Bumper crops forecast for Victoria
Despite a dry start in autumn, good winter rains are promising above average cereal and oilseed crops in most parts of Victoria, according to a leading commodity forecaster.
The Australian Bureau of Agricultural and Resource Economics and Sciences said most cropping regions in Victoria had a late start to the winter cropping season when below average autumn rainfall delayed seeding.
Above average rainfall in June and July allowed growers to complete seeding and provided ideal conditions for crop establishment and growth.
Lower layer soil moisture levels were above average in early August in most cropping regions, which provided crops with a buffer against below average August rainfall. Crops in most regions were in a strong position at the end of winter.
The latest three-month rainfall outlook, issued by the Bureau of Meteorology, says spring rainfall is very likely to be above median in all cropping regions in Victoria.
It is also highly likely that northern cropping regions will receive rainfall in September that is above average.
ABARES says the favourable outlook for spring rainfall, combined with the solid foundation laid during winter, means yield prospects are average to above average in most cropping regions.
“Some northern cropping regions will need the timely rainfall expected in early spring,” the September ABARES report says.
Nationally, winter crop production in 2021-22 is forecast to be well above average.
The area planted to winter crops is estimated to be a record high and average yields are forecast to be above long-term averages in every state, but generally below those achieved in 2020-21.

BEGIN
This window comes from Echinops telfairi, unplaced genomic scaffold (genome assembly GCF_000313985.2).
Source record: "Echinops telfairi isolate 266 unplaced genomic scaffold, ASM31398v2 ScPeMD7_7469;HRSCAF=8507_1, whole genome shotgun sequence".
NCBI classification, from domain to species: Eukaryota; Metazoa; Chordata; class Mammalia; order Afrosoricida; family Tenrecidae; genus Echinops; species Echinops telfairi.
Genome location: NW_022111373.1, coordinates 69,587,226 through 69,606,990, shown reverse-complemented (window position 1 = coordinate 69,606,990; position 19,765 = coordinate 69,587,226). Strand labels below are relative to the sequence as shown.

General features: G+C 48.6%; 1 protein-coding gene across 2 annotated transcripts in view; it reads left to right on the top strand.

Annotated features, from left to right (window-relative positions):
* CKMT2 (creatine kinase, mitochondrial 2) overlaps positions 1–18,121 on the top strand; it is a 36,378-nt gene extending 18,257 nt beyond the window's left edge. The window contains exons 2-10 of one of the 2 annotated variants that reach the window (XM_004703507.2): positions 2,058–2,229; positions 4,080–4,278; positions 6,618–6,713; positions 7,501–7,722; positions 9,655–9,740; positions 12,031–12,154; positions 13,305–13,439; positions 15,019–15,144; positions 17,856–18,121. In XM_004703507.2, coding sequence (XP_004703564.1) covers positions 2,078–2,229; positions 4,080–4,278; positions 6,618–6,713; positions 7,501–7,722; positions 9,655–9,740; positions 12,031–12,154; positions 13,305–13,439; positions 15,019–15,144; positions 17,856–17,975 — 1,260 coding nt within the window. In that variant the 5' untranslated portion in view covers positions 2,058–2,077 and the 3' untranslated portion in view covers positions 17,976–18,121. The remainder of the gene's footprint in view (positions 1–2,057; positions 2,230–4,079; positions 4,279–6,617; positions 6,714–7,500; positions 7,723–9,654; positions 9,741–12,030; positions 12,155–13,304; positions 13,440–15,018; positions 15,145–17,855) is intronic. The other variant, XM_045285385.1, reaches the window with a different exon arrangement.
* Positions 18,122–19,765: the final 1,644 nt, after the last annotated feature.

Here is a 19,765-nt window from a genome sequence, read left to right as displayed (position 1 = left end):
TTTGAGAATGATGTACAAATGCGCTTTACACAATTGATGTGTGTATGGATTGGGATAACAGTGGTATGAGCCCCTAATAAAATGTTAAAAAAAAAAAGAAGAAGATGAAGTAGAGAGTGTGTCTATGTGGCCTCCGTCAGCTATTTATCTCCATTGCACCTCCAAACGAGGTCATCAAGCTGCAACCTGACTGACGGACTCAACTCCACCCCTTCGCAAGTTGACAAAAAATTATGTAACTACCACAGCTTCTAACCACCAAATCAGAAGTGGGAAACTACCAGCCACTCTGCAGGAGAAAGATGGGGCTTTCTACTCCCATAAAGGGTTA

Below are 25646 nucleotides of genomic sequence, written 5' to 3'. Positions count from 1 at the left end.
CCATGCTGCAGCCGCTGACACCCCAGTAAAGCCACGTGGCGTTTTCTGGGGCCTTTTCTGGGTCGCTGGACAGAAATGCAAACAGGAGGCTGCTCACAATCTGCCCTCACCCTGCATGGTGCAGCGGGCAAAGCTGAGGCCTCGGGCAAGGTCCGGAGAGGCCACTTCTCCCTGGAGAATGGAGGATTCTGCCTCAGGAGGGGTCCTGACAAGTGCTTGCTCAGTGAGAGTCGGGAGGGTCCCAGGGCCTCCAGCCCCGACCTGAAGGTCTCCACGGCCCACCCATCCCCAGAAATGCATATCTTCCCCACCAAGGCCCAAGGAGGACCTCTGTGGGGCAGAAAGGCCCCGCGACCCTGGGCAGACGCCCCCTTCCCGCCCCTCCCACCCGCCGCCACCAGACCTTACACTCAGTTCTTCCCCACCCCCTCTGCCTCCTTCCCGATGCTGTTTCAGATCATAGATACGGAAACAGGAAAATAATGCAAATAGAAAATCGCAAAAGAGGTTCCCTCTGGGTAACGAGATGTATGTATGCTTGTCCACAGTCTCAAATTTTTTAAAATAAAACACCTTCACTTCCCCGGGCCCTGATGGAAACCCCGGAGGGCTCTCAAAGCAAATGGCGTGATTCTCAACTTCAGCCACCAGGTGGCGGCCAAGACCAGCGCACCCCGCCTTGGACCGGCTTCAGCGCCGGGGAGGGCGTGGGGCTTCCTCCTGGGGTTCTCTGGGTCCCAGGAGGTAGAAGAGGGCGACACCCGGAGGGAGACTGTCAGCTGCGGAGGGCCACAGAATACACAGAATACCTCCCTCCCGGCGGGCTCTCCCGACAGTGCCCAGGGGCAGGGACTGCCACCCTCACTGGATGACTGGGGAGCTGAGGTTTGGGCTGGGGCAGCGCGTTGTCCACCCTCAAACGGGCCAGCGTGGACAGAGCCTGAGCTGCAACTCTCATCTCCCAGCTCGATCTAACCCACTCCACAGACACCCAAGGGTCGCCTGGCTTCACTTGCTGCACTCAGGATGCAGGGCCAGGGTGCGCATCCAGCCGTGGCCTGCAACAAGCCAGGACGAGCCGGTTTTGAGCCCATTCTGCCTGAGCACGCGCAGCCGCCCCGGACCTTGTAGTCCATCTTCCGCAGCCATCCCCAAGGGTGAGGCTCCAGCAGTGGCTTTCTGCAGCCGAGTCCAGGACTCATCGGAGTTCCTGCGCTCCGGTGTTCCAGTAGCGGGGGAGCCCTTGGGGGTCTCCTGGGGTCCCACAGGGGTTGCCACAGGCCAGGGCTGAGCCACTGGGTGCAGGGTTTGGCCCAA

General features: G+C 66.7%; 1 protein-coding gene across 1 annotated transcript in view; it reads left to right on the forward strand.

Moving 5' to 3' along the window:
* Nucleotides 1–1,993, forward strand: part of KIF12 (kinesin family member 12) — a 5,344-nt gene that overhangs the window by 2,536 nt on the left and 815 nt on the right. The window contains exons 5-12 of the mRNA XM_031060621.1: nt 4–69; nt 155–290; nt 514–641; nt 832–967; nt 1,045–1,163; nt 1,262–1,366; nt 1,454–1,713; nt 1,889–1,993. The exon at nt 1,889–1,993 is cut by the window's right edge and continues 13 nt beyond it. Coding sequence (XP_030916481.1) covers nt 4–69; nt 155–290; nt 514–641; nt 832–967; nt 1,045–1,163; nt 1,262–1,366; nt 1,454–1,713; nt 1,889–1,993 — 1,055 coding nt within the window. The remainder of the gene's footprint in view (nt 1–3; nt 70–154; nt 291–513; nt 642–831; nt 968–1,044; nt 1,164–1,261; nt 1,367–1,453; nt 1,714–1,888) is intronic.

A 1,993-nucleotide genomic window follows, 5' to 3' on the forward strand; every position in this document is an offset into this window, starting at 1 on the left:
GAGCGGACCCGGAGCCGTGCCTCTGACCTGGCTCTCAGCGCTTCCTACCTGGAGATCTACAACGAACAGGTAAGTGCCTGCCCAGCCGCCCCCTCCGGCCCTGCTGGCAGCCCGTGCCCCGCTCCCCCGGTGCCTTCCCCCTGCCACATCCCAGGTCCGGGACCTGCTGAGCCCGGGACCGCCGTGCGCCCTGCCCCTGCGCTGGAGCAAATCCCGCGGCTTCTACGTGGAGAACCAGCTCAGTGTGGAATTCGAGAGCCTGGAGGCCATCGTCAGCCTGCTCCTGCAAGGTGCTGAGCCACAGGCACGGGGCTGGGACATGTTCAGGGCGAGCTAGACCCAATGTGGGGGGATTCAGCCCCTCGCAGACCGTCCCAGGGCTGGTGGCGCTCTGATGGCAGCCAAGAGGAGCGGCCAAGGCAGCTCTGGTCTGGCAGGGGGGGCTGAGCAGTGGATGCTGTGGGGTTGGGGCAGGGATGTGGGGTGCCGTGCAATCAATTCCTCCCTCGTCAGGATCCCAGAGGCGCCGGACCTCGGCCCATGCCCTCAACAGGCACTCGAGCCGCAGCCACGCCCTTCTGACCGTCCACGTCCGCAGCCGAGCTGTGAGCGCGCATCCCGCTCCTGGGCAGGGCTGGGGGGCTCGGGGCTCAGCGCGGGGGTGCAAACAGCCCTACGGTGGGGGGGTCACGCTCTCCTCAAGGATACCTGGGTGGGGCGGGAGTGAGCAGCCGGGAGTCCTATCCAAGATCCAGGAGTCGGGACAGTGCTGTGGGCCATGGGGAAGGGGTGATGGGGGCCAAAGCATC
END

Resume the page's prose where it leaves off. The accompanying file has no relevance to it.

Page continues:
Compared to last year, winter crop production is forecast to fall by two per cent in 2021-22 to 54.8 million tonnes, which is 32 per cent above the 10-year average to 2020-21.
The area planted to winter crops is estimated to be a record high at around 23.2 million hectares.
Yields are forecast to fall from last year in most states but still be above long-term averages.
For the major winter crops in 2021-22, wheat production is forecast to fall by two per cent to 32.6 million tonnes.
The average yield is forecast to fall by three per cent and area planted is estimated to have increased by one per cent.
Production of barley is forecast to fall by five per cent to 12.5 million tonnes. The average yield is forecast to fall by three per cent and area planted is estimated to have fallen by two per cent.
Production of canola is forecast to increase by 11 per cent to a record high of more than 5 million tonnes.
The area planted to canola is estimated to have increased 24 per cent to reach the third highest on record of just over 3 million hectares, boosted by producers responding to favourable world prices and excellent planting conditions in Western Australia and NSW.
The average yield is forecast to fall by 10 per cent from the record high of last season.
The estimate of last season's canola production has also been revised upwards by about 500,000 tonnes. This revision comes as canola exports in NSW and Victoria point to higher production than previously estimated.